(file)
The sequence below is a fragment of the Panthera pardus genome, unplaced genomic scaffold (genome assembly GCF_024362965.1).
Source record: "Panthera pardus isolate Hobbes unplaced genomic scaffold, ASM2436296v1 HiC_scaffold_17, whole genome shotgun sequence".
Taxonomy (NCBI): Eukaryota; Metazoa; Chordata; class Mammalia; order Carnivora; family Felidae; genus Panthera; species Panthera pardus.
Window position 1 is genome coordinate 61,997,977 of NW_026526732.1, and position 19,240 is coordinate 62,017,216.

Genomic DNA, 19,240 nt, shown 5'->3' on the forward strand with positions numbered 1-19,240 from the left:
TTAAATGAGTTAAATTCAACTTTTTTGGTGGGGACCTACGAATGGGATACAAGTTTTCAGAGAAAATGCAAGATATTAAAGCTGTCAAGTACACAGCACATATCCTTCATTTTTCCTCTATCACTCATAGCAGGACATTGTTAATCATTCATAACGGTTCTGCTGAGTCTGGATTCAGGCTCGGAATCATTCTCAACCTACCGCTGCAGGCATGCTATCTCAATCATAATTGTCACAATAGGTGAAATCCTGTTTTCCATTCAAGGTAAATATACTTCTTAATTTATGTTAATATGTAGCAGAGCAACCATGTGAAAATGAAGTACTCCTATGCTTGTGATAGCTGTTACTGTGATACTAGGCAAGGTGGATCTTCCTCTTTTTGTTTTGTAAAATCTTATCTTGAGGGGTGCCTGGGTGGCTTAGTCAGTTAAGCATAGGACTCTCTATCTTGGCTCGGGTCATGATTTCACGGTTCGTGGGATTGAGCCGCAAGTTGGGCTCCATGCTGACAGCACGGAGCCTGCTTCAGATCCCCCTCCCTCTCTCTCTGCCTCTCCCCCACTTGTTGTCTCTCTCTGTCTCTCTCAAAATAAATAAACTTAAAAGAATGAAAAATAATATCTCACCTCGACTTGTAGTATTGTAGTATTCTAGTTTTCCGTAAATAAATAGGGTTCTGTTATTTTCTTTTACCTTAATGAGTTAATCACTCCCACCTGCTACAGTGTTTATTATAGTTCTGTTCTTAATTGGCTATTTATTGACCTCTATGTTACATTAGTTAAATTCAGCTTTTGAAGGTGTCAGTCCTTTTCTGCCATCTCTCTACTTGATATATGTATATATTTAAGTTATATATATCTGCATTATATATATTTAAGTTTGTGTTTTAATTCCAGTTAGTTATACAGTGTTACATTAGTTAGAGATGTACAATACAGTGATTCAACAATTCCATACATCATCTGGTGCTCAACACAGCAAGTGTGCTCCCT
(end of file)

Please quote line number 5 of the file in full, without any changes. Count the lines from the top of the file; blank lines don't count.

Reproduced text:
Genomic DNA, 19,240 nt, shown 5'->3' on the forward strand with positions numbered 1-19,240 from the left: